More L.A. Times criticism, and a question for Hechinger’s Richard Lee Colvin

A brief follow-up this morning to my criticism of the Los Angeles Times' disclosure of point estimates from a single model of teacher test-score raising prowess: Dana Goldstein points out that media critic Jack Shafer's commentary is factually wrong (as well as vicious), and the Kingsbury Center's John Cronin takes the same line I do with regard to the Society of Professional Journalists code of ethics and the Times' choices. Aaron Pallas discussed what he called "the cardinal sin" on September 2 and September 8.

One minor tidbit on underwriting: Pallas publishes his blog on the Hechinger Institute site. The L.A. Times series was underwritten by Hechinger. Is Hechinger responsible for noting the questions raised about the ethics of its funded project?

Note: Earlier today, I missed the passage in the Hechinger item on the series that disclosed Hechinger's funding, an embarrassing error Aaron Pallas corrects in comments. Mea culpa. Pallas adds that Hechinger did not tell the Teachers College liaison board about the project until after the fact..

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6 responses to “More L.A. Times criticism, and a question for Hechinger’s Richard Lee Colvin”

  1. Aaron Pallas

    Sherman,

    The Hechinger Report item on the series does include the following statement: “The analysis, which makes use of seven years of individual student-performance data, was supported in part by a grant from The Hechinger Report.”

    I serve on a Teachers College liaison committee to the Hechinger Report which includes a number of faculty. The committee was not informed of Hechinger’s support of the LA Times work until after the fact. If you have specific questions for Richard Colvin, I can ensure that they get to him.

  2. CCPhysicist

    I was particularly interested in Pallas’ Sept 8 article linked above, if only because of my own concerns that teachers are generally stuck in a school and could be assigned a particularly problematic set of students by a principal out of a desire to give them a good teacher or out of malice toward that teacher. The huge jumps between quintiles could result entirely from this detail.

    But I’ve got an even better example: Watch “Hoarders” on A&E and tell me what has a bigger effect on the school performance of the three little girls on tonight’s episode – their teacher or the house they are living in.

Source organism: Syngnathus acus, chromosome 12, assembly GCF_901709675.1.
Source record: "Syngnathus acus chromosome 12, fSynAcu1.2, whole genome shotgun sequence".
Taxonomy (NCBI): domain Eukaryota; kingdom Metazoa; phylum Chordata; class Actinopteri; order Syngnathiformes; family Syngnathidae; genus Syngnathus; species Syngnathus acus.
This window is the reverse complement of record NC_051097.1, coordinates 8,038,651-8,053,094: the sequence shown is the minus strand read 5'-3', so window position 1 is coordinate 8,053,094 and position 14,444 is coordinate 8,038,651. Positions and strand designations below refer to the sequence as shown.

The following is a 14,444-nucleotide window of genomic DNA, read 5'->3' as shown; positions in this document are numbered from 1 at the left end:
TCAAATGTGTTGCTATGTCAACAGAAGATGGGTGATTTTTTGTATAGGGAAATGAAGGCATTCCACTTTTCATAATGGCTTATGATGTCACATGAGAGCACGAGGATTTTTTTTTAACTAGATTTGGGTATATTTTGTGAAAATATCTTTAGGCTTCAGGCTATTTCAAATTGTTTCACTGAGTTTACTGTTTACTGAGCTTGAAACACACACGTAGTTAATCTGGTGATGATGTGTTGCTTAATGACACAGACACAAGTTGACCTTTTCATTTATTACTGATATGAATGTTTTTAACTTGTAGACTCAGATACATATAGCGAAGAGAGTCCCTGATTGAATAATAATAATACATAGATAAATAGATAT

3. alexander

    glad you’re keeping on this, and very interesting about the TC faculty committee —
    you can find lots more about the topic on twitter by searching for the term #latvam — including this post in which a former LA Times reporter debunks the notion that the story package was about anything other than VAM http://bit.ly/cdtlSx

  4. Aaron Pallas

    The Hechinger Report’s affiliation with Teachers College is a new configuration that raises interesting challenges for how to think about the links between journalism and educational research. We’re all kind of feeling our way with this. But there’s no mistaking the fact that the LA Times made some editorial choices that are open to criticism on ethical grounds. Although journalistic ethics were not in the foreground of my Hechinger posts criticizing the Times’ reporting, the concerns I raised could be framed as ethical issues.

  5. Glen S. McGhee

    Unfortunately, ethics are irrelevant in this case.

    As David S. Allen demonstrates historically in his book, Democracy, inc. : the press and law in the corporate rationalization of the public sphere, 2005, the corporatization of journalism has neutralized ethical considerations.

    Glancing at the stated “ethics,” I am reminded of accreditation standards, and how they never seem to scale up to the massive bureaucratic systems they were meant to tame. Compartmentalized incentive structures that emerge with role differentiation and teh division of labor systematically rule out umbrella standards. There is simply no way to scale-up the value to cover everything.

    In fact, the reverse occurs: moral displacement upwards, toward the peak of the power pyramid, and the social production of moral indifference below.